Congenital Ptosis Surgery
What is congenital ptosis?
Congenital ptosis refers to a droop of the upper eyelid that is present since birth. This is due to an abnormal development of the levator muscle that is responsible for lifting the eyelid. It is often unilateral but can be bilateral and may be associated with other abnormalities.
Does my child require surgery? If so, when is a good time to undergo surgery?
In mild cases where vision is not affected, there is no urgency to undergo surgical repair. It may be good to wait till the child is old enough to tolerate surgery under mild sedation only so as to achieve optimal outcomes with just one surgery. However, it is best to see an eye doctor to determine if there is any risk of amblyopia or lazy eye before making the decision to hold on to treatment.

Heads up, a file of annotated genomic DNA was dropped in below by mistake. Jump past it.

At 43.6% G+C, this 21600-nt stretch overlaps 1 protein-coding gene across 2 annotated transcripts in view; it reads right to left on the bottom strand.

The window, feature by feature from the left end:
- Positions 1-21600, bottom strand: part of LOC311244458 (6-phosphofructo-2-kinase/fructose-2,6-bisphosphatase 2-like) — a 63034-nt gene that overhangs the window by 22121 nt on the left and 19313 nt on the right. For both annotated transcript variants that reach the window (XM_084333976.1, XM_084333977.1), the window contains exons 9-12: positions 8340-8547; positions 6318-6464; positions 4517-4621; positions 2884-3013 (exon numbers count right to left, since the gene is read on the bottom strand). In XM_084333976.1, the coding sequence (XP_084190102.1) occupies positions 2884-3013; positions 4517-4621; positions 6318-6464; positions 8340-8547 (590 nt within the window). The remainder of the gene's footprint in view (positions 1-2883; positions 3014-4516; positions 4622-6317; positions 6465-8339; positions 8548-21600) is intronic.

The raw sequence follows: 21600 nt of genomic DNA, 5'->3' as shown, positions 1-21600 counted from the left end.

Surgery is indicated when the ptosis is severe enough to obstruct vision either fully or partially. In these cases, it is best to perform surgery early to avoid amblyopia or lazy eye. Surgery also allows the correction of the abnormal chin-lift posture that the ptotic child adopts to see better.
There are different surgical techniques available and the choice depends on the strength of the levator muscle as well as the surgeon preference.
What post-operative care do I need to be aware of before we decide to proceed?
There are two major issues that parents and the older patient must be aware of when consenting to congenital ptosis repair. As the muscle involved is abnormal, the upper eyelid will be at a higher level in downgaze following surgery. The child will also be unable to close his or her eye fully, especially during sleep. There are ways to manage these downsides including the regular use of tear gel medications prior to sleep. It is good to know that the improvement in symmetry in straight gaze usually more than makes up for these inconveniences.